The AKP is not, by instinct and tradition, a reforming party. Its leadership and cadres are deeply conservative and religious. They are children of the Islamist movement, imbued with its worldview and values, meaning that the concept of the ummah—the transnational community of believers—competes in their intellectual and emotional make-up with those of the Turkish nation and the nation-state. This, in theory, should make them less enamoured of Turkish nationalism than any other bourgeois party, including the social democrats and, to a certain degree, that is indeed the case—it is hard to imagine any other party taking the steps the AKP has done on the Kurdish issue. However, the Islamic tradition in Turkey is very far from being exempt from nationalism and glorifies—not to say sanctifies—the Turkish state no less than its Kemalist founders did. Erdogan and his lieutenants therefore behave and speak from the belief that the peace process is an operation of the Turkish state, rather than a process of negotiation between two warring parties. They see the process as one whereby the Turkish state is magnanimously granting the Kurds certain rights that it may choose to withhold should the recipients misbehave. The government therefore utterly fails to understand why the Kurds frequently feel they are being led up the garden path, why they get irritated and impatient, and how decades of oppression and resentment can explode into rage when expectations are not met.
A perfect example of this was provided by the ISIS attack on Kobanê. All along south eastern Turkey, Kurds live on both sides of the border with Syria and Iraq. The border means little to them and is very porous, with families living in neighbouring villages which happen to be in two different countries—they do not see each other as Turk or Syrian, but as relatives. For the Kurds, therefore, the murderous attack by ISIS in Syria was not a distant event, but a threat to their kith and kin.
Moreover, as Bashar al-Assad’s army retreated from northern Syria in 2012, forces affiliated with the PKK took control of the Kurdish areas to set up three self-declared autonomous regional governments, collectively known as Rojava (Western Kurdistan). Understandably, given that this was the first land under its administration, Rojava was a source of great pride and kudos for the PKK, which claimed, with great fanfare and no little exaggeration, to be building socialism in the area. There was an effort made to involve representatives of the non-Kurdish residents of the area in government, women played an active role at all levels of society, and officials certainly spoke the language of democracy and equality, but several hundred people known to be close to Barzani’s northern Iraqi Kurdish Democratic Party (KDP) were expelled, indicating the limits of the PKK’s understanding of socialism.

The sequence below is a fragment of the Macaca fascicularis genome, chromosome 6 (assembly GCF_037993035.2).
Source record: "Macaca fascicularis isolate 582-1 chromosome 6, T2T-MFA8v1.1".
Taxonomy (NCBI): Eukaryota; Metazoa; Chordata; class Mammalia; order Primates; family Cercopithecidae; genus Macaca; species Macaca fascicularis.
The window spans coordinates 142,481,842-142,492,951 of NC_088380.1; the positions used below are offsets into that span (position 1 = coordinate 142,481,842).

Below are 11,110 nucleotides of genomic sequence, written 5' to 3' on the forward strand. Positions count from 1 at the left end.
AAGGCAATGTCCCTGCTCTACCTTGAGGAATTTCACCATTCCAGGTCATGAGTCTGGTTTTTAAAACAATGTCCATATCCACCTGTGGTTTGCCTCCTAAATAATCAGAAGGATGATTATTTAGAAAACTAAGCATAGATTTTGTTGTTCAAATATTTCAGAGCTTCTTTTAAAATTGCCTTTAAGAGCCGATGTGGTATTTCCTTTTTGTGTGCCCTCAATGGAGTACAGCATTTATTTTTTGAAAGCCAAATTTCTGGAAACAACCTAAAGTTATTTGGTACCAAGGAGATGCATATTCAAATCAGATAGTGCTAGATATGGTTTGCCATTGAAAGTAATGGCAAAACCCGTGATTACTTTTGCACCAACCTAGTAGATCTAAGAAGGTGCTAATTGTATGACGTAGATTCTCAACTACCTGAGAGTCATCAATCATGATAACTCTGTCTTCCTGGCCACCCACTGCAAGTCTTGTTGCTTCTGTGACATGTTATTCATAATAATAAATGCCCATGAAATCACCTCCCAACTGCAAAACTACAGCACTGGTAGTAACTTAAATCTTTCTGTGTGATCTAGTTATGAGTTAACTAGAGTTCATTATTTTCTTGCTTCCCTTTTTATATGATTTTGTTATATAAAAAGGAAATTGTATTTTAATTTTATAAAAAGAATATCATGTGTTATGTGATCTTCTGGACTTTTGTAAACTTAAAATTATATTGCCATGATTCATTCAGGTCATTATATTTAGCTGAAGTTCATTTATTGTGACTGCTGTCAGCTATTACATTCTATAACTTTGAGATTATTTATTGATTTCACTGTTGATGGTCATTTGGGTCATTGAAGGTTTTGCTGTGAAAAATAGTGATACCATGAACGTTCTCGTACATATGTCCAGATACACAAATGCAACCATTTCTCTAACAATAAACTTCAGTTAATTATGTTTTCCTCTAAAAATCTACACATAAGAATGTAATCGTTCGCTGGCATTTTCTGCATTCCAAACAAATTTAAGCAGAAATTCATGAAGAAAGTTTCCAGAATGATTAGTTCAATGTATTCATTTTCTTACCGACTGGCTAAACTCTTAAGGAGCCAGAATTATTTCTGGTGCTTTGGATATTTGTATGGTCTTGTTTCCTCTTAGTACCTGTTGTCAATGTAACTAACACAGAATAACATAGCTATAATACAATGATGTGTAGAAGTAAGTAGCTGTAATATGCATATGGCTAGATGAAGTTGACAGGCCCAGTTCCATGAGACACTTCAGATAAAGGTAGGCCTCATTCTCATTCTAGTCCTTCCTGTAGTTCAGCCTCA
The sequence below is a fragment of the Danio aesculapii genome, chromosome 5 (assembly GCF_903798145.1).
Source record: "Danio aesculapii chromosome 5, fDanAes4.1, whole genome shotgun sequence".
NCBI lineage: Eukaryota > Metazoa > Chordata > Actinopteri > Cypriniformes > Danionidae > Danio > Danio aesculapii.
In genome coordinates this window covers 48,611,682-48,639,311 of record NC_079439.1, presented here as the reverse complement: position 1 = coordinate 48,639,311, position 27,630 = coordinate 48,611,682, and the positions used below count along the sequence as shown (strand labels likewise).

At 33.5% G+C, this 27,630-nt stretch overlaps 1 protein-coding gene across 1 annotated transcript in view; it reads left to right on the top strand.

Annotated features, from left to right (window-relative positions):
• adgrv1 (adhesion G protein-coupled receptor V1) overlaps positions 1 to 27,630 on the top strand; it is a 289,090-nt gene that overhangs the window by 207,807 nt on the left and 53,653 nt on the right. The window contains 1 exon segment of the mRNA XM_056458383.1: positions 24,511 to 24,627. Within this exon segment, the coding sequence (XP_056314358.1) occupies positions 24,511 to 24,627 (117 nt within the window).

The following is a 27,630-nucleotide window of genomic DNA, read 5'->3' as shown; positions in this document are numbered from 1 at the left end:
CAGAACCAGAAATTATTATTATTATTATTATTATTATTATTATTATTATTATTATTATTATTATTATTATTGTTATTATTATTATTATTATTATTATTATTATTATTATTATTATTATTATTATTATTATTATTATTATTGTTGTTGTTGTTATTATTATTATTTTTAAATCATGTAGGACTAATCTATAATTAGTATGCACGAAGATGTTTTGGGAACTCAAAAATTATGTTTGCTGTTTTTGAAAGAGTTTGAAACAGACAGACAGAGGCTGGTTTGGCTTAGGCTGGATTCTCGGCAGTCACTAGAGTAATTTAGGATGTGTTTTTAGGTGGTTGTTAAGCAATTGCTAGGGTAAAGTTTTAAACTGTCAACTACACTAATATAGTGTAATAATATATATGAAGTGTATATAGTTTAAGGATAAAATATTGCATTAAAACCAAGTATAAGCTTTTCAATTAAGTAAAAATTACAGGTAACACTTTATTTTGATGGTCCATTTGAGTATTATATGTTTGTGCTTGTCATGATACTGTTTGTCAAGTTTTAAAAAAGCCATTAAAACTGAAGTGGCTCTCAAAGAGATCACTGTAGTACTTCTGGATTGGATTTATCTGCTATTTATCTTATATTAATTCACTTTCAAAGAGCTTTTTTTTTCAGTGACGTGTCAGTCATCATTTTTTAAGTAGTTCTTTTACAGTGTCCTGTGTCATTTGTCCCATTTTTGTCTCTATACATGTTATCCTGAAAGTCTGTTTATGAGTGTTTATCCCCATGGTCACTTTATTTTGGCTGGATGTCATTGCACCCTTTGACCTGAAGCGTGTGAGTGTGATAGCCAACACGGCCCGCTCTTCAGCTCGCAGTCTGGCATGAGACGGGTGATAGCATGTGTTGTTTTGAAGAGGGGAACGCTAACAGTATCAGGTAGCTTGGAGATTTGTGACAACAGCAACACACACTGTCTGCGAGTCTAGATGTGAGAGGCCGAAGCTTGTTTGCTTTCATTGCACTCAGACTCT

As the ISIS attack started, the only way to escape or send reinforcements into Kobanê was through the Turkish border. About 200,000 people fled and were allowed into Turkey, although the government refused to open the border crossing for a few hours on the first day, enraging the Kurds in the north. Kurds in Turkey expected the government to help not only the refugees, but also the fighters in Kobanê. The government had no such intention. Indeed, it would have been quietly happy to see Rojava overrun, ridding Turkey of the prospect of having a second unwelcome Kurdish neighbour, in addition to the Barzani-run Kurdish statelet in northern Iraq, which it has reluctantly had to establish relatively good relations with. It took two days of widespread and violent rioting by Kurds, and arm-twisting by Washington, for the government sheepishly to allow the Iraqi Kurdish peshmerga into Kobanê. Erdogan now has egg on his face and Turkish foreign policy is in tatters. Not only does Kobanê seem to have survived, but the PKK—listed both by the US and the EU as a terrorist organisation—is suddenly in the West’s good books, closely and actively cooperating with the US in fighting ISIS in Northern Syria.
The besieged fighters in Kobanê now appear to be on the verge of beating ISIS back. Without belittling the courage and heroism of the town’s defenders, this is largely due to the American bombing of ISIS positions. The Kurdish movement was adamant in its calls for military involvement by the United States. As always when people are dying on the ground, the argument about American imperialism was an extremely difficult one to have. No amount of factual information about the aftermath of American bombs across the world, and particularly in the Middle East, could sway Kurdish opinion. The fact that 1.5 million have died in Iraq since American intervention, or the fate of Libya, cut no ice. This is understandable for ordinary Kurds whose relatives face ISIS barbarity, but less so for a movement which claims to be building socialism. It is difficult to see how this can be done under the protection of the US Air Force. There can be no doubt that large numbers of Syrians and Iraqis resent the fact that Arabs are being bombed for the sake of Kurds. Many Syrian Arabs also feel that the Kurds did not pull their weight in the fight against the Assad dictatorship, preferring instead to consolidate their own patch once Assad had retreated from it. The seeds of ethnic hatred are being sown. Already there is evidence that the bombs are pushing more people into sympathising with ISIS.
The future of the Middle East lies in the unity and action of ordinary working people, Arab and Kurdish, Muslim and others, Sunni and Shia. American bombs make such unity and action all the more difficult, just as they did in Iraq after 2003. It is to be hoped that the Kurds are not made to pay the price for American support.